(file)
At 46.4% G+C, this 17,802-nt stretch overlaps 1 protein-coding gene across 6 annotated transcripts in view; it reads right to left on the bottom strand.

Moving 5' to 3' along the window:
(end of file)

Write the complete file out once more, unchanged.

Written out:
At 46.4% G+C, this 17,802-nt stretch overlaps 1 protein-coding gene across 6 annotated transcripts in view; it reads right to left on the bottom strand.

Moving 5' to 3' along the window: